One of the reasons rooftop solar has become increasingly common across the United States is the spread of solar leasing or power purchase agreements, an arrangement by which customers "lease" their rooftops to companies that own and install solar on them, and then the customer buys back the energy generated by the solar panels.
This third-party financing is a nifty way for would-be solar customers to get around a lack of access to capital without taking out a loan. The only trouble is that many states don't allow it.
Are solar companies really utilities?
Selling electricity has been the preserve of state-regulated utilities, so in many parts of the country, it's currently not possible to install solar and sell electricity directly to consumers without being considered a utility. But things might be about to change. A test case brewing in Greensboro, North Carolina, is looking to shake up the status quo. Environmental nonprofit North Carolina Waste Awareness and Reduction Network (NC WARN) has teamed up with Faith Community Church in downtown Greensboro, a historically African-American church that wanted to lessen its carbon footprint.
Rather than simply raising money and installing panels, Faith Community Church decided it would use this opportunity to test the state's regulations over third-party solar — with the ultimate aim of catalyzing change across the country. To do so, the church asked NC WARN to install solar panels on its roof, and it's now buying back electricity at a much lower rate than it had previously been paying to Duke Energy.
Challenging monopoly control
Predictably, Duke Energy is not happy. In fact Duke is asking the N.C. Utilities Commission to fine NC WARN $1,000 for every day that it sells electricity to Faith Community Church. Duke’s deputy general counsel, Lawrence B. Somers, put it this way:
"It is ironic that NC WARN, an anti-utility advocacy group, has asked the commission for exemption from any regulation when it has admitted acting unlawfully as an unauthorized and unregulated utility itself."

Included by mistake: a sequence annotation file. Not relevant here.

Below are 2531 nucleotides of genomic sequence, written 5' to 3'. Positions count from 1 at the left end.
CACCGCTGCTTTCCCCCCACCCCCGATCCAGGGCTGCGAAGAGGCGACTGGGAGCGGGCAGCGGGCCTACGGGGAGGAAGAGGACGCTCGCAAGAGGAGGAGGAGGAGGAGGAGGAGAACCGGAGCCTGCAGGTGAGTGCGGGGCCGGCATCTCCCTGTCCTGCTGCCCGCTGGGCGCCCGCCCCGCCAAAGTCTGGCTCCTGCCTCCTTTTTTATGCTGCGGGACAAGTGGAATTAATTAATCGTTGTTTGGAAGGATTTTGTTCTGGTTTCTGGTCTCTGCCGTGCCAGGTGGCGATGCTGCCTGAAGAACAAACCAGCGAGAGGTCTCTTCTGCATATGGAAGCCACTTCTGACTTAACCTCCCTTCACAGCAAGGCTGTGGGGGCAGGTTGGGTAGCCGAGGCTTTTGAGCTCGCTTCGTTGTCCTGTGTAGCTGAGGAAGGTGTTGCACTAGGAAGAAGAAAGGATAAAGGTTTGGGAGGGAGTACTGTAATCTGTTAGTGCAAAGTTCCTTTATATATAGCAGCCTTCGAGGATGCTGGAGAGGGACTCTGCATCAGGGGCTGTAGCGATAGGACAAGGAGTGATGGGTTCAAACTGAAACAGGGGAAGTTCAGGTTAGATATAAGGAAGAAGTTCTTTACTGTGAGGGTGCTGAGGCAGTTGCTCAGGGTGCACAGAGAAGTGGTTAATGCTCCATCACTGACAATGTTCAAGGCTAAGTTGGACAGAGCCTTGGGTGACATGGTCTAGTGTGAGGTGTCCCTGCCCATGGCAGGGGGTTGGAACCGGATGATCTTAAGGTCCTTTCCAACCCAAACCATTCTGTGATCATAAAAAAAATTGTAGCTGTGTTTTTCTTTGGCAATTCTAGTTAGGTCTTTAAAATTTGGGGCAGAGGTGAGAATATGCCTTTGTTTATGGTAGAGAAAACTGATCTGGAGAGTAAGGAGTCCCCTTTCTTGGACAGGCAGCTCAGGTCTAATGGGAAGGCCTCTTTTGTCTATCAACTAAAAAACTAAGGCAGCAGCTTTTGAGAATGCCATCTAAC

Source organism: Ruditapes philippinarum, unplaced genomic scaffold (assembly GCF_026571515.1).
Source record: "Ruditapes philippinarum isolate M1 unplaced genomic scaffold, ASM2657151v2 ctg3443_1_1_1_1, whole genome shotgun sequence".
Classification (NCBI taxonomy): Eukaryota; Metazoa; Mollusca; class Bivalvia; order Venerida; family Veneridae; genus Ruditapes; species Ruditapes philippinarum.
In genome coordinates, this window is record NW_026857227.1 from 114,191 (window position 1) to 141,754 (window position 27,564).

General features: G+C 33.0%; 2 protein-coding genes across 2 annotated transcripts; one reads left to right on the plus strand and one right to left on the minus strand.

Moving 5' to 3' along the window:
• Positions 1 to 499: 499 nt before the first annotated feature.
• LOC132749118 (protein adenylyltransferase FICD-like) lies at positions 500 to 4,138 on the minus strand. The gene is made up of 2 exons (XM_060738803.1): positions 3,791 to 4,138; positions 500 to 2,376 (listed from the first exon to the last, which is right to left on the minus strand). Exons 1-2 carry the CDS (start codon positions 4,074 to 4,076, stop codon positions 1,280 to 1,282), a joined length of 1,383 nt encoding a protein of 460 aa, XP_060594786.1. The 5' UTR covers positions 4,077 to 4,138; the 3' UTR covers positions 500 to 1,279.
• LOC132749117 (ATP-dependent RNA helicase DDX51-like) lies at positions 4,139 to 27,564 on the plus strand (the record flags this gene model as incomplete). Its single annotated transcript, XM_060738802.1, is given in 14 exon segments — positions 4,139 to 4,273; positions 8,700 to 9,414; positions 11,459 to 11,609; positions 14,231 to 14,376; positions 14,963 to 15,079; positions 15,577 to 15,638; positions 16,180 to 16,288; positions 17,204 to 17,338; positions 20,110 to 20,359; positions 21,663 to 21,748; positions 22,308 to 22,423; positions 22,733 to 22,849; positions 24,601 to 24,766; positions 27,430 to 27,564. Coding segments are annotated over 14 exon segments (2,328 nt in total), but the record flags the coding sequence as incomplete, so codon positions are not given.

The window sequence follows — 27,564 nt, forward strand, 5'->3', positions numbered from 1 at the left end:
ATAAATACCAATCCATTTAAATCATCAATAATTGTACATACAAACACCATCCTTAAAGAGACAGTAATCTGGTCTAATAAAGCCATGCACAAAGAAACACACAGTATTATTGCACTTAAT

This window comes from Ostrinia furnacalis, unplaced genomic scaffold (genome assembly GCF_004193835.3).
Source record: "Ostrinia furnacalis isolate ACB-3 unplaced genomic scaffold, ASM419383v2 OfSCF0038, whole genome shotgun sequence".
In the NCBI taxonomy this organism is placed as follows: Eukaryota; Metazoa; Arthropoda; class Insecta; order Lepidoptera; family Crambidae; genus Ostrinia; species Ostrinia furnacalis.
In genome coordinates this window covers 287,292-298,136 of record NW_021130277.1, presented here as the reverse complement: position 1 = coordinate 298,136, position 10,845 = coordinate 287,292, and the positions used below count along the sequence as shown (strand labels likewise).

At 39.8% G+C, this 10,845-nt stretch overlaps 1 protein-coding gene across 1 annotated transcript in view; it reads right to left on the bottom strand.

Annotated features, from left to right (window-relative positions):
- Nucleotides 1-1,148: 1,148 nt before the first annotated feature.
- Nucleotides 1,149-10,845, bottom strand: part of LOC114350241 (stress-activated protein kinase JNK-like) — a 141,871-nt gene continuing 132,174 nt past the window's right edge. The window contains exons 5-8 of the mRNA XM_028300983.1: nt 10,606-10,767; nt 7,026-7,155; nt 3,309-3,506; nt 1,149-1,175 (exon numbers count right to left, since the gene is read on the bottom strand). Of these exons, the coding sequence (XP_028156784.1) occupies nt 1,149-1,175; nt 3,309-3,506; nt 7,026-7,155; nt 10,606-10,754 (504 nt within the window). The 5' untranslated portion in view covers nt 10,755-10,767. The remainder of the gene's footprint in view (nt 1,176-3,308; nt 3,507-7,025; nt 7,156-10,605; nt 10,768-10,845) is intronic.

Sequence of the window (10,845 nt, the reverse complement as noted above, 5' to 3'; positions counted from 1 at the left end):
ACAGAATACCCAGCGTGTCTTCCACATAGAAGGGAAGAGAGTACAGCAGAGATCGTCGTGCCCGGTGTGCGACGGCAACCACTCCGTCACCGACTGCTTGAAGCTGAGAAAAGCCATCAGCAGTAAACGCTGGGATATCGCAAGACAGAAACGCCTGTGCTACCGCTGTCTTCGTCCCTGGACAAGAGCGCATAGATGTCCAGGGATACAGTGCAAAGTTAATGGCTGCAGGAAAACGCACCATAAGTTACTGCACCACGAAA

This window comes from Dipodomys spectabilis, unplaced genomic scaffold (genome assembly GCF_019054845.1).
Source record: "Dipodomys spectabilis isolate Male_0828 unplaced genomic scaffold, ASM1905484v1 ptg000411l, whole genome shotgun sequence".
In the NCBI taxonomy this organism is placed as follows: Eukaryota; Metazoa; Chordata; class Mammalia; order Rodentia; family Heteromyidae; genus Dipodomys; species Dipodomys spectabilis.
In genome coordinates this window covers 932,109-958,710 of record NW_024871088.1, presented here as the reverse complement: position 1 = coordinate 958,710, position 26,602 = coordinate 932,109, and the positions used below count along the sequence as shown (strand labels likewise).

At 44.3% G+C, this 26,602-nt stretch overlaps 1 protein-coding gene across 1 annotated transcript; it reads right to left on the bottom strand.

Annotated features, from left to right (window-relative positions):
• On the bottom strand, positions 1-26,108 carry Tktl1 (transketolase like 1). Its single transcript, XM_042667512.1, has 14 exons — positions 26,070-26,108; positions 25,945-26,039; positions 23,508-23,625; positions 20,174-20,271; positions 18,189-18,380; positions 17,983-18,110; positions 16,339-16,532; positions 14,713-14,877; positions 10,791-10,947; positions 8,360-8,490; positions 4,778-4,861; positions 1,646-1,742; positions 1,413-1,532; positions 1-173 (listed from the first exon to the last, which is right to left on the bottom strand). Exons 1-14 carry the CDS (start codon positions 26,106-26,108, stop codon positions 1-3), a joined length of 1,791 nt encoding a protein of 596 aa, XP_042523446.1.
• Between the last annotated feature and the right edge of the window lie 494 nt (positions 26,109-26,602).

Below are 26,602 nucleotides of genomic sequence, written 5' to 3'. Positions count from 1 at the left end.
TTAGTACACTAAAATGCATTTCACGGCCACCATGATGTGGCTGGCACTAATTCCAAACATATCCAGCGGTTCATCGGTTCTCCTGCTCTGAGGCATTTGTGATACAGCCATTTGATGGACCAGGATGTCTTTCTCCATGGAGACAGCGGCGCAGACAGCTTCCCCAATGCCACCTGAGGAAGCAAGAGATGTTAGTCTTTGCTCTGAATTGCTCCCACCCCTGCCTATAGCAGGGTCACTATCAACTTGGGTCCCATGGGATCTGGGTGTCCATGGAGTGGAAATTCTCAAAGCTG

Distributed energy requires new regulations
NC WARN remains undeterred. Nancy LaPlaca, the group's senior energy analyst, told MNN that not only is the group not a utility, but by seeking to define it as such, Duke Energy is revealing its desire to prevent competition from smaller, nimbler entities.
The legal status of third-party solar is somewhat unclear, even in states that "apparently" forbid it. (Photo: NC Clean Energy Technology Center)
This fight isn't just about North Carolina, either. By challenging the utilities, LaPlaca says, activists hope to unleash a wave of change in states across the country:
"We're not a utility, and any legislation that defines us as such is clearly outdated. According to the NC Clean Energy Technology Center, there are at least 20 states where the status of third party sales is somewhat unclear [see map above]. Yet what’s happening is that there are very few people challenging that, because solar companies simply don't have the money to fight Big Energy. The only place where someone did challenge it is Iowa, and the Iowa Supreme Court ruled in favor of a company called Eagle Point Solar ... We're hoping that our test case will result in similar clarity. Somebody has to challenge these monopolies."
This case should make for some interesting watching, for North Carolina and beyond.